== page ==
Arctic seals have evolved a nifty adaptation for staying warm in icy climes: intricate, maze-like bones in their noses.
Many birds and mammals, including humans, have a pair of thin, porous nasal bones called maxilloturbinates or nasal concha, which are covered by a layer of tissue.
“They take the form of scrolls, or a branching form a little bit like a tree,” says Matthew Mason at the University of Cambridge.
As we breathe in, air flows through the maxilloturbinates first, which allows the surrounding tissues to warm and humidify the air before it reaches the lungs. When we exhale, the air follows the same route back out, trapping heat and moisture so it isn’t lost.
The more complex the shape, the greater the surface area and the more efficient it is at its job.
Animals that live in cold and dry environments, such as Arctic reindeer, have been found to have more complex maxilloturbinates than animals that live in warmer climates.
Now, Mason and his colleagues have found that Arctic seals have the most complex maxilloturbinates ever described.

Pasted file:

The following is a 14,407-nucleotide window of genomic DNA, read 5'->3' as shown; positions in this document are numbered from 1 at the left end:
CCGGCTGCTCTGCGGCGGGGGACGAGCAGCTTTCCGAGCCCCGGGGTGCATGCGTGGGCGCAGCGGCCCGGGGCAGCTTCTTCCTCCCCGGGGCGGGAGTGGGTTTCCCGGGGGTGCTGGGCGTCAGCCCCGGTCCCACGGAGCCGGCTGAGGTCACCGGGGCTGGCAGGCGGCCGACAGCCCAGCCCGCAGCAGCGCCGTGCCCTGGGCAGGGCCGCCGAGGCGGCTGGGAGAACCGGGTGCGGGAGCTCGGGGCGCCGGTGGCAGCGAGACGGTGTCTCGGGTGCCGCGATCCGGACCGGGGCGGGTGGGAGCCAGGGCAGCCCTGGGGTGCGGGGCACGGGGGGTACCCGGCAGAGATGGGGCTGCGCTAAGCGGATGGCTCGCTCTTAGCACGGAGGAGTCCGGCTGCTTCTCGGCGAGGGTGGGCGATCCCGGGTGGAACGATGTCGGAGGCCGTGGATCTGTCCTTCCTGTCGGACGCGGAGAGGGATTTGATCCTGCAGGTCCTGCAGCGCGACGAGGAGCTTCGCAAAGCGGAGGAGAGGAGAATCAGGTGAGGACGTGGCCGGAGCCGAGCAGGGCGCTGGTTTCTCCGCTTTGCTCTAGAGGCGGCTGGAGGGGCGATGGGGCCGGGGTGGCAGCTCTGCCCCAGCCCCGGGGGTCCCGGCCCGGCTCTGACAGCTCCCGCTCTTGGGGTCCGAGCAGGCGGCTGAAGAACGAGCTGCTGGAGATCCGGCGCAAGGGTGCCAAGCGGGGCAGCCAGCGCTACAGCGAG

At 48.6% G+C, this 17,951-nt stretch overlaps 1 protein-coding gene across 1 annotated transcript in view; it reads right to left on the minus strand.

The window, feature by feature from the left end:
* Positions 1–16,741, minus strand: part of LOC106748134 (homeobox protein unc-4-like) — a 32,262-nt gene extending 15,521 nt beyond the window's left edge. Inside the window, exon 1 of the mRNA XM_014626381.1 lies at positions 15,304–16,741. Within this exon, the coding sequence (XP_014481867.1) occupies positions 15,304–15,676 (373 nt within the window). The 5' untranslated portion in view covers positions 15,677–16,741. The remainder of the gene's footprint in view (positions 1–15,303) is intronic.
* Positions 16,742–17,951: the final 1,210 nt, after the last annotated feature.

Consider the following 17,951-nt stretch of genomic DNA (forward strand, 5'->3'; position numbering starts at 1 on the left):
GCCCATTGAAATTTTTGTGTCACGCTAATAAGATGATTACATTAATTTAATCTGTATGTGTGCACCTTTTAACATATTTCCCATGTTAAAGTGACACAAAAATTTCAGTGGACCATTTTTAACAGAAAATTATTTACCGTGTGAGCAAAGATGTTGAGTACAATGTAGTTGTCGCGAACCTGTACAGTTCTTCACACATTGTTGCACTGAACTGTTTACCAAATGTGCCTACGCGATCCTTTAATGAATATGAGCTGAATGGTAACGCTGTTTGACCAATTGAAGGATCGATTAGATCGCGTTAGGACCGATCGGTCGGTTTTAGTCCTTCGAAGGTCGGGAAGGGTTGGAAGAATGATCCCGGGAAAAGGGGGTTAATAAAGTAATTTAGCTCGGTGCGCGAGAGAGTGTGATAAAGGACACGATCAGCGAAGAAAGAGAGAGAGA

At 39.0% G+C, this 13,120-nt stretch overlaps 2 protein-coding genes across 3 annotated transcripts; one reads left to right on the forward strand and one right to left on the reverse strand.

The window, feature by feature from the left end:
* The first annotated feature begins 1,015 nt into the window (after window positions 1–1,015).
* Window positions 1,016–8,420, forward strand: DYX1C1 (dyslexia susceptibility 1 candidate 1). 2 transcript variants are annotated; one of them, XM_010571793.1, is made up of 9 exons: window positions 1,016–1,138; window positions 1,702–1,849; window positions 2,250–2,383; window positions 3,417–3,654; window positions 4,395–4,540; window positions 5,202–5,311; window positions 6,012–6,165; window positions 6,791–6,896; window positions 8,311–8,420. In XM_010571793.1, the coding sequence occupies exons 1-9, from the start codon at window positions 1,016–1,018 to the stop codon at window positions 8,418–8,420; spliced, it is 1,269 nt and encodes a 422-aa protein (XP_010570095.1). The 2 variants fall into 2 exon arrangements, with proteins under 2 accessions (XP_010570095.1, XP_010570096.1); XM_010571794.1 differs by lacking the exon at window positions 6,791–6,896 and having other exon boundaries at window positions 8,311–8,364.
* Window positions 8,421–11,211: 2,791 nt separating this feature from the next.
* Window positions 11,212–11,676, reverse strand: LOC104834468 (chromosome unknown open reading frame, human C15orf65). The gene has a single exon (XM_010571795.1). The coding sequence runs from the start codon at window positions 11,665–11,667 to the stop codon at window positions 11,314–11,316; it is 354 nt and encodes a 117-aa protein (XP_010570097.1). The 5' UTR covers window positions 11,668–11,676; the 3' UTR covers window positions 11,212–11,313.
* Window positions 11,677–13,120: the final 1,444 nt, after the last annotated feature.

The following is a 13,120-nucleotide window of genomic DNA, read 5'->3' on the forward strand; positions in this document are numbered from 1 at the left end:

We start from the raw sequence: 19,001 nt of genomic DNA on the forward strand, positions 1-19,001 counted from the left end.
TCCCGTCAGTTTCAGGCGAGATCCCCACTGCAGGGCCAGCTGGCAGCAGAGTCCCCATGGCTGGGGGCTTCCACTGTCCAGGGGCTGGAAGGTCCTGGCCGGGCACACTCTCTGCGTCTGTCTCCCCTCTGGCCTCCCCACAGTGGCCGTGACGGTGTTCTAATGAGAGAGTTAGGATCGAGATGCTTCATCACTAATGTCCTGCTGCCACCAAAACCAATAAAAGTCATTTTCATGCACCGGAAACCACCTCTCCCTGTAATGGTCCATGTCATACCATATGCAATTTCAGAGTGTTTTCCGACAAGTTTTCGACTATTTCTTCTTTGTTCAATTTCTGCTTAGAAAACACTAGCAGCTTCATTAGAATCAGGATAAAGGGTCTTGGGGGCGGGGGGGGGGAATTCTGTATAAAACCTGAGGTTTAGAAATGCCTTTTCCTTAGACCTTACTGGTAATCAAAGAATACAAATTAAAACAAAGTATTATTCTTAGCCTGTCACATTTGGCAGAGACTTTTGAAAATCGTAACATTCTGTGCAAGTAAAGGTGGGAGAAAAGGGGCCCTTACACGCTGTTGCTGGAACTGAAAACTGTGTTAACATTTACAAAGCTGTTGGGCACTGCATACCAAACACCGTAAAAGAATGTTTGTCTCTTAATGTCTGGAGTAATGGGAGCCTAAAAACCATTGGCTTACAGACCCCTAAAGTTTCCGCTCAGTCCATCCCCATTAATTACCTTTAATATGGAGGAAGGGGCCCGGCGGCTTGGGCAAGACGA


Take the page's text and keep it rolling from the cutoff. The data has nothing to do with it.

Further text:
The researchers took CT scans of the bearded seal (Erignathus barbatus), generally found in the Arctic, and the Mediterranean monk seal (Monachus monachus). Although both species had intricate maxilloturbinates, the team found that the bearded seal’s nasal bones were much denser and more complicated than any seen before.
Using a computer model that measured how much energy is lost as heat in physical processes, Mason and his colleagues compared how well the seals would keep in heat and moisture at -30°C and 10°C (-22°F and 50°F).
Per breath at -30°C, the Mediterranean monk seal lost 1.45 times as much heat and 3.5 times as much water as the bearded seal. Similarly, at 10°C, the monk seal lost about 1.5 times as much water and heat as the Arctic seal.
“The more complicated structure has evolved to make life in Arctic possible,” says Signe Kjelstrup at the Norwegian University of Science and Technology.